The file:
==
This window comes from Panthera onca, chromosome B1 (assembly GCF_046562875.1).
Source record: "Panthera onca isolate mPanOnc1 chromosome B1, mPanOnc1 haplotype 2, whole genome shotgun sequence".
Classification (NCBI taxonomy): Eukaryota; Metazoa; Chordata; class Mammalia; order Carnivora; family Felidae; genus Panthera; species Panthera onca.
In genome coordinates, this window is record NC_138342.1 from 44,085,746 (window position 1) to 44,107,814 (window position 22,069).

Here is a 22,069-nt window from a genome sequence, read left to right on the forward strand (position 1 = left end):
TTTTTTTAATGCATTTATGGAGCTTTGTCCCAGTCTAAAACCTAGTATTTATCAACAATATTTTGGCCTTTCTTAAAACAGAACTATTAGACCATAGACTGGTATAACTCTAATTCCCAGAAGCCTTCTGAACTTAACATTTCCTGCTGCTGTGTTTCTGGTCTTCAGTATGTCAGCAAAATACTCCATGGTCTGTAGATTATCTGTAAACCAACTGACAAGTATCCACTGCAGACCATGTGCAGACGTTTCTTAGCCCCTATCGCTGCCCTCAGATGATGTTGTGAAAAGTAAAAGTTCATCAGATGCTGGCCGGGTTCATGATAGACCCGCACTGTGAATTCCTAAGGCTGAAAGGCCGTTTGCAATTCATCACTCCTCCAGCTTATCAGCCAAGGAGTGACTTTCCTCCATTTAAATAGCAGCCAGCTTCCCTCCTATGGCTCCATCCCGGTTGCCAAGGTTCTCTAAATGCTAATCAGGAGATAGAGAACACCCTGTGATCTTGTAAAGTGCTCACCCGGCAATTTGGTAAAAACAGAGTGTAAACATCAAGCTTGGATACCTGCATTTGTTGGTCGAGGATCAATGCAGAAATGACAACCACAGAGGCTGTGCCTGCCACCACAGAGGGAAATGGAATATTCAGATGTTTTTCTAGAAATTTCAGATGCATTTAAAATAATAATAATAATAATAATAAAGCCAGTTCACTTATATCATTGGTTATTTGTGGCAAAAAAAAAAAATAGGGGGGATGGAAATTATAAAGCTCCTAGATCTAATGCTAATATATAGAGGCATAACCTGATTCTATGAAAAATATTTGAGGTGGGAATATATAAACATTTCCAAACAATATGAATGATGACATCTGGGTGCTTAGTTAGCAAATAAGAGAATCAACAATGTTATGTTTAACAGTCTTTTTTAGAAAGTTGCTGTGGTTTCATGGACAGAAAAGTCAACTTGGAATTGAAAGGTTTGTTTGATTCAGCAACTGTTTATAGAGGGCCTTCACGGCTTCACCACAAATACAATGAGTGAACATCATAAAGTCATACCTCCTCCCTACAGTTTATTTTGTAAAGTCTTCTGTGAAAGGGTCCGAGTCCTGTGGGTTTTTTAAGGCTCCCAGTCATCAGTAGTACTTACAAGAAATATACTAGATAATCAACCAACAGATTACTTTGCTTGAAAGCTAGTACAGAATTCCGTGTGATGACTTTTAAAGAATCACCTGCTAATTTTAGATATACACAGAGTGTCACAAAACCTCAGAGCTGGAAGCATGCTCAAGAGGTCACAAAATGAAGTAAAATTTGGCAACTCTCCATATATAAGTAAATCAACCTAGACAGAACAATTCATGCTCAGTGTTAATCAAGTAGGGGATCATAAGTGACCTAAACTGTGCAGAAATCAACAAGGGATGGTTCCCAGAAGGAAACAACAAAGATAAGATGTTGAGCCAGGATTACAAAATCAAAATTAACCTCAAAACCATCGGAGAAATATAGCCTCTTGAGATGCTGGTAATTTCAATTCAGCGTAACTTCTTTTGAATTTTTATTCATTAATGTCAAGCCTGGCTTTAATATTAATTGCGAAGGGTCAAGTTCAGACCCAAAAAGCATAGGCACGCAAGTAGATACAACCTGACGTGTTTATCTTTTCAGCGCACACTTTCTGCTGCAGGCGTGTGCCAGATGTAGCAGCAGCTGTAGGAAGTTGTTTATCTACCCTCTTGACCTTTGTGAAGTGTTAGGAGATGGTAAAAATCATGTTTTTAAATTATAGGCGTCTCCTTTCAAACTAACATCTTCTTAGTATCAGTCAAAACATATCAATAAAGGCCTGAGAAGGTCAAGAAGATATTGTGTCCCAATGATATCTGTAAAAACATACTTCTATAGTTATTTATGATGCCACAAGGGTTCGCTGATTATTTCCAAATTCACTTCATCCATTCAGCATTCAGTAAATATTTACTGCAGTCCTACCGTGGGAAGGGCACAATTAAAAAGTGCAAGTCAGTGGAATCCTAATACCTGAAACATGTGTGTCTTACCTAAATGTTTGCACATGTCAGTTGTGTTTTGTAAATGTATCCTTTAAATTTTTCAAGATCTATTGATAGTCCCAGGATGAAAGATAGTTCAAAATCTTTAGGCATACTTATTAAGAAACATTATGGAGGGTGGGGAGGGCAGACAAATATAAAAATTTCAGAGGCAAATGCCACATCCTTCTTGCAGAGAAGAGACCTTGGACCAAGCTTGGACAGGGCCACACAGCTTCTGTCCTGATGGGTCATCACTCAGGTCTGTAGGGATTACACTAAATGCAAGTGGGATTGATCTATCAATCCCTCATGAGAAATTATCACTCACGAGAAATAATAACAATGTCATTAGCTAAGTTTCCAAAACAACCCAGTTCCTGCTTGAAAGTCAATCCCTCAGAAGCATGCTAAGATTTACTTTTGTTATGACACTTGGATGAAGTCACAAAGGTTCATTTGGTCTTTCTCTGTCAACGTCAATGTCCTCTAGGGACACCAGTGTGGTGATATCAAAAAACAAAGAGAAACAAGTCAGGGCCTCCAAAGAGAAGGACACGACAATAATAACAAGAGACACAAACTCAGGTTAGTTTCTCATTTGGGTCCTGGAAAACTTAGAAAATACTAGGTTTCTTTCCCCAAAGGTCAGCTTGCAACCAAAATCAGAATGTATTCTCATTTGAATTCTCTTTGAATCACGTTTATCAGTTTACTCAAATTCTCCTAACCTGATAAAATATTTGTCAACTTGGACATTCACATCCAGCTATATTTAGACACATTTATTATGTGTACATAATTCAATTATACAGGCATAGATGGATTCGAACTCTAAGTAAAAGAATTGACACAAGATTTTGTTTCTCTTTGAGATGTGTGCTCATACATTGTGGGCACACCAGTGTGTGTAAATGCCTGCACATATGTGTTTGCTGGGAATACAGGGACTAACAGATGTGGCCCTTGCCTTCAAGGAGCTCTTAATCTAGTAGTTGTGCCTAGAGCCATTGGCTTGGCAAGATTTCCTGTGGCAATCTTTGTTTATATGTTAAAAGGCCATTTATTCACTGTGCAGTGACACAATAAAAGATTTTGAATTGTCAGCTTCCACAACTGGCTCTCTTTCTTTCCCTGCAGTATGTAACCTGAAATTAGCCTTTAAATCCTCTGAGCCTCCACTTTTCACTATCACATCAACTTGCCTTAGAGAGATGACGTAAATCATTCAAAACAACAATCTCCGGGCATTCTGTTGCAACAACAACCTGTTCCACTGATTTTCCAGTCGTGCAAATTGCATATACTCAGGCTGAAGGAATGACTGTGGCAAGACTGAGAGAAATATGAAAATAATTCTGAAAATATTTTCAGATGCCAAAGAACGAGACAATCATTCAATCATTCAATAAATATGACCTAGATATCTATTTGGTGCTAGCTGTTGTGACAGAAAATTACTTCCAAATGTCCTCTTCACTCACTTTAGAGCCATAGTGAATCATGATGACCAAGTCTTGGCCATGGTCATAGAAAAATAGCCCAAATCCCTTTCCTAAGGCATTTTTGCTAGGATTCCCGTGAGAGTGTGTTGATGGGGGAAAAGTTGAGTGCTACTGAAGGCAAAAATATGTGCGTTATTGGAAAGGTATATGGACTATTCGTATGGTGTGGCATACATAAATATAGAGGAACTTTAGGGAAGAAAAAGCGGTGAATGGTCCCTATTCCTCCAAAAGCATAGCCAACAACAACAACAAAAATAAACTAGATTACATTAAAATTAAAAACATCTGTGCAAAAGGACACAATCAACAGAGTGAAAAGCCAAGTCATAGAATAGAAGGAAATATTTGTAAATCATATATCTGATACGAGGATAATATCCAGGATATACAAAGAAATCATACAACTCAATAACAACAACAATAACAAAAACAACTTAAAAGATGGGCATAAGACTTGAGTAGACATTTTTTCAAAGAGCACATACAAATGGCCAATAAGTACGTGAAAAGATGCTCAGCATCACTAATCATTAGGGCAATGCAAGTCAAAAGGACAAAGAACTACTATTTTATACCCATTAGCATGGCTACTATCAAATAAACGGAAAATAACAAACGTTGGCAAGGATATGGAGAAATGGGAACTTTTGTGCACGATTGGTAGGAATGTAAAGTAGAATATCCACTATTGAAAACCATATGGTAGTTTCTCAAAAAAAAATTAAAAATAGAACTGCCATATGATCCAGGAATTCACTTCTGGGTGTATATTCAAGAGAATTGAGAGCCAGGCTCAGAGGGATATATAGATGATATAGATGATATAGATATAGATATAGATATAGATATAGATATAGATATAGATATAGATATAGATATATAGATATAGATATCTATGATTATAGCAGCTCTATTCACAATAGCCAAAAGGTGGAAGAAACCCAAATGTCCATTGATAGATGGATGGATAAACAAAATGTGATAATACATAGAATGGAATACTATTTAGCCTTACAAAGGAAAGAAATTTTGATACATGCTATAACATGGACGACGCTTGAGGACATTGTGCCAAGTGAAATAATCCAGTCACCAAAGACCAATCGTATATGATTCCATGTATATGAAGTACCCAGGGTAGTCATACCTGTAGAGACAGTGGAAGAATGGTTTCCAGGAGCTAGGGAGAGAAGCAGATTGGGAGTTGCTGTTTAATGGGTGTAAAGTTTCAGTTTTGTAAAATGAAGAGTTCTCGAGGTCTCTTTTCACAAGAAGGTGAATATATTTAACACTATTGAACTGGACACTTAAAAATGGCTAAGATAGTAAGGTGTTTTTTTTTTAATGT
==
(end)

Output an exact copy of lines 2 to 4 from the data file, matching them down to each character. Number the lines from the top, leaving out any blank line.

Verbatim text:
Source record: "Panthera onca isolate mPanOnc1 chromosome B1, mPanOnc1 haplotype 2, whole genome shotgun sequence".
Classification (NCBI taxonomy): Eukaryota; Metazoa; Chordata; class Mammalia; order Carnivora; family Felidae; genus Panthera; species Panthera onca.
In genome coordinates, this window is record NC_138342.1 from 44,085,746 (window position 1) to 44,107,814 (window position 22,069).